Last spring, the tooth fairy came really, really early to our house, and unfortunately it wasn’t cause for celebration. My then-14-month-old son lost his two bottom front baby teeth when his high chair (at a restaurant) tipped over and he had to be rushed to the emergency room. When we arrived, his teeth – root and all – were dangling from his gums but they hadn’t completely fallen out. I was initially told there was a chance the doctor could save his teeth by splinting them. But after careful X-rays and further examination, they decided to remove the teeth while reassuring me that there was no further trauma to his permanent teeth.
It was a horrible experience (probably more so for me than my son), but as a result I was able to learn some quick tips in dental emergencies that I didn’t know otherwise. When I got home I researched the information the doctor provided and found additional procedures from the American Dental Association – and thought this information could be useful to other moms!
The following tips for dental emergencies were taken from ADA’s web site and mainly refer to permanent teeth (fyi):
• If a tooth is knocked out, hold the tooth by the crown and rinse the root in water if it’s dirty. Do NOT scrub it or remove any attached tissue fragments. If you can, gently place the tooth back in its socket or store it in a cup of milk and head for the dentist (with the tooth) immediately.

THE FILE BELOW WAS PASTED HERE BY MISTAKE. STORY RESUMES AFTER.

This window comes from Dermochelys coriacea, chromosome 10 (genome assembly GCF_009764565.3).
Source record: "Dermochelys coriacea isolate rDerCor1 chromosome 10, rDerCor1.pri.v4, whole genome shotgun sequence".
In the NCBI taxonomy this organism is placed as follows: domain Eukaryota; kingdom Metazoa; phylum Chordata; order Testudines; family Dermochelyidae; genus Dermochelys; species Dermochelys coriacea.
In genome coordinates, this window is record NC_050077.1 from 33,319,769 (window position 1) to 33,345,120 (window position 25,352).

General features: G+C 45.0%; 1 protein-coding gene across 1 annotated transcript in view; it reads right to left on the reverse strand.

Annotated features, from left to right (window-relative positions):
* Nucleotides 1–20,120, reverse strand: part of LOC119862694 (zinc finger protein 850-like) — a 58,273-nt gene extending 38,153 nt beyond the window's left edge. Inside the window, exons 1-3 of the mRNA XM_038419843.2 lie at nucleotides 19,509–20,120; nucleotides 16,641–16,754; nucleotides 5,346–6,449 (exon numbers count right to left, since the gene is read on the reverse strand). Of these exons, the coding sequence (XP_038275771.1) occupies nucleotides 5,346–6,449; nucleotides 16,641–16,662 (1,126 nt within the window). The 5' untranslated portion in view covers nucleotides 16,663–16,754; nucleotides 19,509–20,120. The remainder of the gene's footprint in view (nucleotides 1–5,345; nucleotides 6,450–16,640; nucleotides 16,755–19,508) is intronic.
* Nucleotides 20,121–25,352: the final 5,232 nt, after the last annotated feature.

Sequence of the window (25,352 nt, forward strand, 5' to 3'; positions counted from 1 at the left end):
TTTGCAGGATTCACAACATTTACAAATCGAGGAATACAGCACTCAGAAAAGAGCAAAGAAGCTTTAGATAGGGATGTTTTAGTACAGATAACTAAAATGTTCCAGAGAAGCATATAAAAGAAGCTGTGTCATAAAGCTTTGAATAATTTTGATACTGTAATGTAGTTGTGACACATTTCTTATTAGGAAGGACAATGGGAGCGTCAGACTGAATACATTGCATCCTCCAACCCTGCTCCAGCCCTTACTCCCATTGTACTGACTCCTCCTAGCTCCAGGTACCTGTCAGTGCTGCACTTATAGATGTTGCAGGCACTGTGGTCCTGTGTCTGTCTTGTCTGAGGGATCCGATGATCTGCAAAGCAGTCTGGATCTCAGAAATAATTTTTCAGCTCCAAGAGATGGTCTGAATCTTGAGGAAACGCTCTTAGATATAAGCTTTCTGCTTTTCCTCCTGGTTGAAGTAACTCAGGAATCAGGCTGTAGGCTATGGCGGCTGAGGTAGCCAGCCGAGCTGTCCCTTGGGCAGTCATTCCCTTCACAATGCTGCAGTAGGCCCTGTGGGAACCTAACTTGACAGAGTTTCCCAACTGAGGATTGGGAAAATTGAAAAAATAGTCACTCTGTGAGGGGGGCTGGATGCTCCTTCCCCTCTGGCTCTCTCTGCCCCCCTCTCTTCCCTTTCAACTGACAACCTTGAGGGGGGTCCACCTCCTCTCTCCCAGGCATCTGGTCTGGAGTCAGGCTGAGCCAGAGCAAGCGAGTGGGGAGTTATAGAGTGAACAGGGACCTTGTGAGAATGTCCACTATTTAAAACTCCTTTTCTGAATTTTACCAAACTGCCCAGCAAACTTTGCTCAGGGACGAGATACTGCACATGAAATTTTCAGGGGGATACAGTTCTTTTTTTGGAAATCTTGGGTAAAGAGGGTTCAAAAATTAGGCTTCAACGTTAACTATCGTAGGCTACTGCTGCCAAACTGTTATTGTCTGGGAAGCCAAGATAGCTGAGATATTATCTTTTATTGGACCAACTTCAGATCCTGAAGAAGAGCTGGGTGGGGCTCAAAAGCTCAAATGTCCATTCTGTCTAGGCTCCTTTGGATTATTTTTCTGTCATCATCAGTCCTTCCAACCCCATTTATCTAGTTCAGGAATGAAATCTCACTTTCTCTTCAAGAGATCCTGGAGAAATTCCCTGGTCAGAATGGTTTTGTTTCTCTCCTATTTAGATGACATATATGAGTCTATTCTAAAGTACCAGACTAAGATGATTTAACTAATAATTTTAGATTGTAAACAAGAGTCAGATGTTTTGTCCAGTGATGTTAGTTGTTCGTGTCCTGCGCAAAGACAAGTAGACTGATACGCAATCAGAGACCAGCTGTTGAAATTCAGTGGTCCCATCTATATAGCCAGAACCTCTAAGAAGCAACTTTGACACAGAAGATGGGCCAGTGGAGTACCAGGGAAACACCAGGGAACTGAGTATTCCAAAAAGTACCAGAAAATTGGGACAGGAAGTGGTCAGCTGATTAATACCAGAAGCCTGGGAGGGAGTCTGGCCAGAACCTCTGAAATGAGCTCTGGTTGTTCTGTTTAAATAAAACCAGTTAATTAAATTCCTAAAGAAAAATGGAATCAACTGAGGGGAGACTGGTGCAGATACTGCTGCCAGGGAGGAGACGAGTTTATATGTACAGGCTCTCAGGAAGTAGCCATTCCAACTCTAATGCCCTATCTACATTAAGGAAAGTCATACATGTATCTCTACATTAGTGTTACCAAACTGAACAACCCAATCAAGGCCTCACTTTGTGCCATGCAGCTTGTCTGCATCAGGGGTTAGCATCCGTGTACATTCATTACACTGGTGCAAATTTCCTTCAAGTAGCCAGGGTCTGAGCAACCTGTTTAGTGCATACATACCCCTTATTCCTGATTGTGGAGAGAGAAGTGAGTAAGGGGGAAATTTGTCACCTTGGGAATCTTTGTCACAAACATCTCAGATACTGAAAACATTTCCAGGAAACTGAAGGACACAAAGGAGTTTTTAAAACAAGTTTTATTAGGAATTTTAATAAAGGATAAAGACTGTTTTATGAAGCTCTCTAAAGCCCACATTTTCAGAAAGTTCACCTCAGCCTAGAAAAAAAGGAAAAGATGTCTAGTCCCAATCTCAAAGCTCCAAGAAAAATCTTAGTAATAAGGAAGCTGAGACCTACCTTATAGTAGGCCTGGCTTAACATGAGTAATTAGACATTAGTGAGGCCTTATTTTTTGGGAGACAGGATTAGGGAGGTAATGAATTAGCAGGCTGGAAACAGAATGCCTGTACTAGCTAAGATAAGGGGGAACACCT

• If you break a tooth, rinse your mouth with warm water to keep the area clean and apply cold compresses on your face to reduce swelling. Go to the dentist immediately.
• Treat a bitten tongue or lip by cleaning gently with a cloth and applying cold compresses to reduce swelling. If bleeding is heavy or doesn’t stop after a short time, seek immediate treatment from your dentist or emergency room.
• If a toothache is getting you down, rinse your mouth with warm water, gently floss to remove food that may be trapped around it and see your dentist as soon as possible. Do NOT apply aspirin to the tooth or gum tissues.
• A jaw injury or possible fracture needs immediate attention at your dentist’s office or the emergency room. Apply cold compresses on the way to reduce swelling.
• If a loose or broken wire from your braces is irritating your mouth, cover the wire I end with a small cotton ball, beeswax or a piece of gauze until you can get to the dentist. Seek immediate treatment if a wire gets stuck in the cheek, tongue or gum tissue, but don’t try to pull it out yourself.
• If you have a dental emergency while you are traveling, check the yellow pages under “dentist” for the number of the state or local dental society; the society will be able to refer you to a nearby dentist. Or, visit the local emergency room and ask for a dentist referral. If you are abroad, contact the U.S. Embassy or hotel personnel for a dentist referral.
Not a fun topic to blog about, but one that is important. If you have other tips for dental emergencies, please share below!